Apple is Rejecting Apps for Using Emoji in Screenshots and Text

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Some interesting new regulations are starting to appear surrounding emojis on iOS. Apple is starting to reject apps that use emojis in ways they deem against their rules. Emojipedia, a lifeline for anyone who works in social media from their computer and needs to use emojis for dank memes on their corporate channels, reports that app developers are seeing rejections from Apple for using emoji in their app screenshots, or in their apps themselves that Apple deems unfavorable. One example used is the crying emoji used when users can’t connect to Game Center in a game.

Emojis exist in a weird space because technically, they’re just a set of unicode characters. Emoji are standardized, so an emoji typed out on Android is theoretically the same as on iPhone, or on a computer. However, the artwork itself is not standardized, which leads to interesting situations like the Google cheeseburger emoji outcry of 2017 (the biggest geopolitical issue of that year) or cases where certain emoji carry different cultural contexts based on tiny details in the artwork.

Apple might not own emoji, but they own their emoji depictions, so in theory they are saying that developers can’t use their art all willy-nilly on the platform with reckless abandon. Apple’s particular emoji art interpretations play a major role in their marketing, in particular with their Animoji.

However, this also means that Apple is saying that developers can’t display a certain type of unicode character in their app because somebody at Apple said so. And as is to be expected with any kind of Apple policy, there appear to be very selective rules about it, as some apps are getting away with using emoji in ways that would otherwise violate the rules. Emojipedia names Snapchat in particular as an offender of these rules. Some apps are getting away with using the Apple emoji set on other platforms, such as Signal using Apple emojis on Android. Slack notably uses the Apple emoji set on the web and Android as well, even replacing the platform’s native emoji set.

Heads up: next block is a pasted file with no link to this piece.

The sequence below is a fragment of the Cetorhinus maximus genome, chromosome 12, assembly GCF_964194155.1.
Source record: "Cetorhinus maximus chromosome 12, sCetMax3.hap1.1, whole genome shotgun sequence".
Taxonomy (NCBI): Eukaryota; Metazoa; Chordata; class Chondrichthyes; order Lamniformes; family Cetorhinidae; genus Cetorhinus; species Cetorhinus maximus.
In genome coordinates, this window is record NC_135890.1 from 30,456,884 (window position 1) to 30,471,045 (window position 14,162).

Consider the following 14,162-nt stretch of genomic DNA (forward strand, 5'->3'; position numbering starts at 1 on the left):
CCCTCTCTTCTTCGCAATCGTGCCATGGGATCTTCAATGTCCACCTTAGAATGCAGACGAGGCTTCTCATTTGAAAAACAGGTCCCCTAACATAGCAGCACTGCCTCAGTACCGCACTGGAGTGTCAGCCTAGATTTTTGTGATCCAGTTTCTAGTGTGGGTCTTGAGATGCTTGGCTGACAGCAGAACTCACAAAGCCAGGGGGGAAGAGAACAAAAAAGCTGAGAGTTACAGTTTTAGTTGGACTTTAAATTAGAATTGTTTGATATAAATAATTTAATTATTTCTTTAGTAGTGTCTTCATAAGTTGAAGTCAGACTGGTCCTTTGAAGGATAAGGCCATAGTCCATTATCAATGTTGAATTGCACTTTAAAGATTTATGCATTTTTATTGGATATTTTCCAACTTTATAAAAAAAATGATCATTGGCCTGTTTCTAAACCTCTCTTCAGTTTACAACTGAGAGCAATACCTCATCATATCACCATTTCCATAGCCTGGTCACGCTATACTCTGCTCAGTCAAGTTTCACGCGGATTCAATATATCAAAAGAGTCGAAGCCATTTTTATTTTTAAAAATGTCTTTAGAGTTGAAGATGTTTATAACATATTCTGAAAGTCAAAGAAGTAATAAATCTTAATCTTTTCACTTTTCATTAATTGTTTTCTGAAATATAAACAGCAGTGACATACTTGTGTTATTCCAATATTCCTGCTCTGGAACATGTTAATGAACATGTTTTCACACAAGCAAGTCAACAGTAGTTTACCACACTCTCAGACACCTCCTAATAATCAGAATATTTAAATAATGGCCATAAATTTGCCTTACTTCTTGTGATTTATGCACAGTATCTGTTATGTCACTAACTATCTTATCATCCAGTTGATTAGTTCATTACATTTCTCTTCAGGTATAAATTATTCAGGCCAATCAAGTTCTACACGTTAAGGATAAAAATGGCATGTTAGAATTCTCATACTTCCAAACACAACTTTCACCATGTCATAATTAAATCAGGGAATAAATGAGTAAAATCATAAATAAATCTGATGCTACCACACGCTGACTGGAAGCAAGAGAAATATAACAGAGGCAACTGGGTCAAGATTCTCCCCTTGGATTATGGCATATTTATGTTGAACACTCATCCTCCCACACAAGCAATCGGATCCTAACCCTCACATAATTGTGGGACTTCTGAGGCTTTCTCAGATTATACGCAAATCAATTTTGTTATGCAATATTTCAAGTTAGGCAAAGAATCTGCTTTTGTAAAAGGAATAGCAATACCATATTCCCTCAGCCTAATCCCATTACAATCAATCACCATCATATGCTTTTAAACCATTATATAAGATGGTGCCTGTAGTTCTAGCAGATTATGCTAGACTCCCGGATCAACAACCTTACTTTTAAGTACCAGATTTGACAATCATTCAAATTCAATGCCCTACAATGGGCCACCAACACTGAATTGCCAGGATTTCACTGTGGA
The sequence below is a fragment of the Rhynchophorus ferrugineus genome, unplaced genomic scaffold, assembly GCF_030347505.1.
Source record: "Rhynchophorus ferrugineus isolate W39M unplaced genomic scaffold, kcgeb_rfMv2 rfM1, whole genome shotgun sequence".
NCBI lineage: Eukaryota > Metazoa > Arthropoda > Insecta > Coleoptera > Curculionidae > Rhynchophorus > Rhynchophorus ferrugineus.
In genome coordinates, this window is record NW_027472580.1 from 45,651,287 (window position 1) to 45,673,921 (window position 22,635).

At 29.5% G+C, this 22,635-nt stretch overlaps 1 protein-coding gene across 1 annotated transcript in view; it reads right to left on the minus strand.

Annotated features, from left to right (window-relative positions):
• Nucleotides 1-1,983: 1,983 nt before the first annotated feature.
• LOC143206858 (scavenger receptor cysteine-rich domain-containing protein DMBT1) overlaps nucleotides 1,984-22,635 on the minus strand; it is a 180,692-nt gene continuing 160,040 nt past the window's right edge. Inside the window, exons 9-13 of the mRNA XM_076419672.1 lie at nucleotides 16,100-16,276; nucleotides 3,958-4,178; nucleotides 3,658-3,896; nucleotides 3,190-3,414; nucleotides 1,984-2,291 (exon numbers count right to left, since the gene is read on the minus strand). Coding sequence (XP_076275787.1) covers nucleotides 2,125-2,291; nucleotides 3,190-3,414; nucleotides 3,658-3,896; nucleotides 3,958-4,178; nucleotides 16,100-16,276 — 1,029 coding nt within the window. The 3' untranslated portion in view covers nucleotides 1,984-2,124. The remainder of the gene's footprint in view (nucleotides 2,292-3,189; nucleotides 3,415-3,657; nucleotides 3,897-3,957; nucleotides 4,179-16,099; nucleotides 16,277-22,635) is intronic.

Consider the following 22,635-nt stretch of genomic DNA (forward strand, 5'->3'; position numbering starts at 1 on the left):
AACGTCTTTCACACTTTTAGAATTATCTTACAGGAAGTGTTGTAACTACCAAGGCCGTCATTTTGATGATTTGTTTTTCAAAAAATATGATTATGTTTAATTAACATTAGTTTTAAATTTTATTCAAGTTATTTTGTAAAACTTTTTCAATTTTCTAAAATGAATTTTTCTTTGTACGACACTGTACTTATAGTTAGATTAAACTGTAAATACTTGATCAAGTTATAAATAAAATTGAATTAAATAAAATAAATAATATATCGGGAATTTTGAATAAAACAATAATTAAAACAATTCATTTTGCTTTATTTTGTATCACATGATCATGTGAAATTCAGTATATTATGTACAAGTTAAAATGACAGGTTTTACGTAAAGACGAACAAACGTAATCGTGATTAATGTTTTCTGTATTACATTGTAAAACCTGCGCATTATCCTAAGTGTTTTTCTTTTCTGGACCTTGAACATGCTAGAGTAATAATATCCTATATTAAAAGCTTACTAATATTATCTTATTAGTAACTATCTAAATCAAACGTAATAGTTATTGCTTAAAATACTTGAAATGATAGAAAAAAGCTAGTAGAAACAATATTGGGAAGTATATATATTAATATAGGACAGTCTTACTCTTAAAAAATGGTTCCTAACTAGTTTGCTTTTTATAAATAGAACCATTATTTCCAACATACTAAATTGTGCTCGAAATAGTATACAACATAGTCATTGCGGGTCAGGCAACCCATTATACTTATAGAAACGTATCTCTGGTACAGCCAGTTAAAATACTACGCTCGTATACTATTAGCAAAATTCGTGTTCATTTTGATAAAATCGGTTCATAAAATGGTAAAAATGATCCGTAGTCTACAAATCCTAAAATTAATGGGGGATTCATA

For example, Dashy Crashy (Free), which used to use the official Apple emoji set as you can see in the original launch trailer, now appears to use a custom emoji set in the most recent version of the game.

I asked Travis Ryan of Dumpling Design, developer of Dashy Crashy and the AR tank battler Smash Tanks ($1.99), about the situation, and apparently this has been brewing for a while now.

Dashy Crashy’s prominent use of emoji was an extension of an idea we used for OutRun2, and the solution to us not being able to afford to localise the tons of text we’d written for the game at that time ?? Over time it would become the character of the game, and a useful tool in communicating gameplay goals and performance to players.

However we changed our use of the emoji font last September; for the ’SUPER KART’ event during the ‘Arcade Season’ of updates, we hit upon the idea to use emoji to drive our Karts:

Honestly, even we felt we might have been pushing it a bit too far ?. To comply with Apple’s trademark and copyright guidelines, we opted to replaced all use of the emoji system front in the game and marketing materials with a third-party emoji font – and had a dumpling drive the karts instead – which is obviously less sleek or familiar to iOS players, but maintains the character of the game ?

This is what developers that want to use emoji in their games and apps might have to do going forward: utilize custom-built, non-Apple emoji sets, and avoid the use of emoji in certain text forms. Or if you’re a dev that’s gonna go crazy with emojis, make sure you’re just doing it on Android, where the rules are far more lenient. Perhaps emojis in general were a mistake…if The Emoji Movie wasn’t a warning sign of that already.

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